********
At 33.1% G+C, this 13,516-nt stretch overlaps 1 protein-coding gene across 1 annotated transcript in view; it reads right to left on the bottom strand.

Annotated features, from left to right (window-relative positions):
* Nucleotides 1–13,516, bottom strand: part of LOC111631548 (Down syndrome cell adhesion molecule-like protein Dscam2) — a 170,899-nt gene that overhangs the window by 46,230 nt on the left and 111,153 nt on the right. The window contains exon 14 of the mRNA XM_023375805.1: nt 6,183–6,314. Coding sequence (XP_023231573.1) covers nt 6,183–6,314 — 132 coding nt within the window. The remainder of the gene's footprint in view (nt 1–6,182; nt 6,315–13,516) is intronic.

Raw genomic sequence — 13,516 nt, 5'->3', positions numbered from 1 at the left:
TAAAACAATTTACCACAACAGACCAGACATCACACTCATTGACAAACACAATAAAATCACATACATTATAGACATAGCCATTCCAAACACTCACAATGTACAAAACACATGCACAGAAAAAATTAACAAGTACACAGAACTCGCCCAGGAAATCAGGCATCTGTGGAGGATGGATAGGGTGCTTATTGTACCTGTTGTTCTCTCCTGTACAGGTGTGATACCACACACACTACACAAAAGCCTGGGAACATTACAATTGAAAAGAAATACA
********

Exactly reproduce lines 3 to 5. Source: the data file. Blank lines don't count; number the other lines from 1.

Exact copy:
* Nucleotides 1–13,516, bottom strand: part of LOC111631548 (Down syndrome cell adhesion molecule-like protein Dscam2) — a 170,899-nt gene that overhangs the window by 46,230 nt on the left and 111,153 nt on the right. The window contains exon 14 of the mRNA XM_023375805.1: nt 6,183–6,314. Coding sequence (XP_023231573.1) covers nt 6,183–6,314 — 132 coding nt within the window. The remainder of the gene's footprint in view (nt 1–6,182; nt 6,315–13,516) is intronic.

Raw genomic sequence — 13,516 nt, 5'->3', positions numbered from 1 at the left:
TAAAACAATTTACCACAACAGACCAGACATCACACTCATTGACAAACACAATAAAATCACATACATTATAGACATAGCCATTCCAAACACTCACAATGTACAAAACACATGCACAGAAAAAATTAACAAGTACACAGAACTCGCCCAGGAAATCAGGCATCTGTGGAGGATGGATAGGGTGCTTATTGTACCTGTTGTTCTCTCCTGTACAGGTGTGATACCACACACACTACACAAAAGCCTGGGAACATTACAATTGAAAAGAAATACA